And I read other gingerbread man tales. At the time I could not find any children’s picture books set in New Orleans or any story using the little plastic baby we put inside king cakes during our Mardi Gras season.


How did you go about preparing your manuscript for submission?

I was fortunate to attend my first SCBWI meeting on the night the group designated as critique night and read my manuscript. I couldn’t believe professional authors were taking the time to help a complete newbie. And it felt wonderful to have them tell me they loved my story idea. I savored every word of advice given to improve it. They taught me about the power of three, and told me to reduce the word count by cutting scenes.  I continued to independently research and read everything I could find about these topics. Here’s the power of three I used: research, revise, repeat!

What did you learn along your publishing journey?

  • I learned how much there is to learn and how very little I actually knew. If I want to continue to publish stories with a broad appeal and not just regional appeal, I need to learn more about the craft.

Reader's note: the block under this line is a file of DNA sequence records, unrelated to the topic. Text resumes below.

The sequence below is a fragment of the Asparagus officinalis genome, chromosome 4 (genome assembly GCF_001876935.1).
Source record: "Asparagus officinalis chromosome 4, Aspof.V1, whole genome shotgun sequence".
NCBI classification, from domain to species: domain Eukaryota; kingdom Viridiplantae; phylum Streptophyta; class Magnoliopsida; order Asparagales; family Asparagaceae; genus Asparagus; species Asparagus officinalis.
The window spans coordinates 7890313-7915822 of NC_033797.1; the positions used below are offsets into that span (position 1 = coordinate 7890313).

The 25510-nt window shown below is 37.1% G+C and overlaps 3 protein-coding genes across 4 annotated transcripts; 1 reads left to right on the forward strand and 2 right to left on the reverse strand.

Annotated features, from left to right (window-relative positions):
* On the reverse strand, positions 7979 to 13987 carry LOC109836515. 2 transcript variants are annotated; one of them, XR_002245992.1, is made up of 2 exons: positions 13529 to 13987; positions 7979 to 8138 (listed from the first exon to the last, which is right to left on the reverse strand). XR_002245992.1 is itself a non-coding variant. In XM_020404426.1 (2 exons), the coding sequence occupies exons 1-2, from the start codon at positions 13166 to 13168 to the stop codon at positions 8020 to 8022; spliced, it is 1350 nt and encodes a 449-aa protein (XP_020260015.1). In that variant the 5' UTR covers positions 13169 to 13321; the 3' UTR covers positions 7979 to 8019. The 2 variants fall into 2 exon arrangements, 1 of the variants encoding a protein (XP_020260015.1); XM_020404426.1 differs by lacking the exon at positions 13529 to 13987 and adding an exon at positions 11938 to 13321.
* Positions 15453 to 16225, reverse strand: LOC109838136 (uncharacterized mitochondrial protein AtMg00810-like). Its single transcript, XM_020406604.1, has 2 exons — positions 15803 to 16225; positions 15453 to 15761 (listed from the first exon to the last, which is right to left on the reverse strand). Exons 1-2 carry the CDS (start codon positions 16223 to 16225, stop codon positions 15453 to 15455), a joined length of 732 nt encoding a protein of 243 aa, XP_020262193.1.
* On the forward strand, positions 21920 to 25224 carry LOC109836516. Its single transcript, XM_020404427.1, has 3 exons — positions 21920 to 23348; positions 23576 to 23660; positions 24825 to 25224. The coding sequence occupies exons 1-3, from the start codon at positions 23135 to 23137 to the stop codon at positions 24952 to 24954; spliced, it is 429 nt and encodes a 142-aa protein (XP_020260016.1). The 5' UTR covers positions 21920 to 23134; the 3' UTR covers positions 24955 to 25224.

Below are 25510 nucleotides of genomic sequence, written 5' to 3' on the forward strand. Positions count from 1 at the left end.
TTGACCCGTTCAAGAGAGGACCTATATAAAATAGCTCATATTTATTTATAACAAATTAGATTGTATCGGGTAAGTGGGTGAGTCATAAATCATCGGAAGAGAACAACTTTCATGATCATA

• I learned there is a lot of industry related vocabulary, like solicited vs. unsolicited, query, slush pile, spreads, spot art, etc., not to mention the physical parts of a book!
  • I learned about contracts and negotiations.  Authors must learn about the business end of publishing.
  • I learned how to establish an online author platform to include a website, Facebook, Twitter, Instagram, Pinterest, and LinkedIn. I designed my own website. It’s basic but gets the job done and I can manage it on my own. I sold my first book on LinkedIn the other day. Leave no stone unturned!
  • I learned a great deal about marketing and networking.
  • I learned authors must work jointly with their publicist and sales team to create a successful launch. It’s a give and take. No one person or group can give or take all, you must work together. Be kind, be courteous, your book isn’t the only one on their list that requires promotion. Follow up is necessary, taking responsibility is smart, but collaboration is key. There goes the power of three again!

What’s next?

While in New Orleans on my book launch tour, I submitted another story to Pelican Publishing. Fingers crossed, it too will be acquired and fulfill my contract obligation. I have many manuscripts in various stages that need attention. And I am also seriously considering looking for an agent.


Thank you so much Keila and I look forward to your next book! And congrats on being #1 New Release on Amazon in Children’s Religious Holiday Books!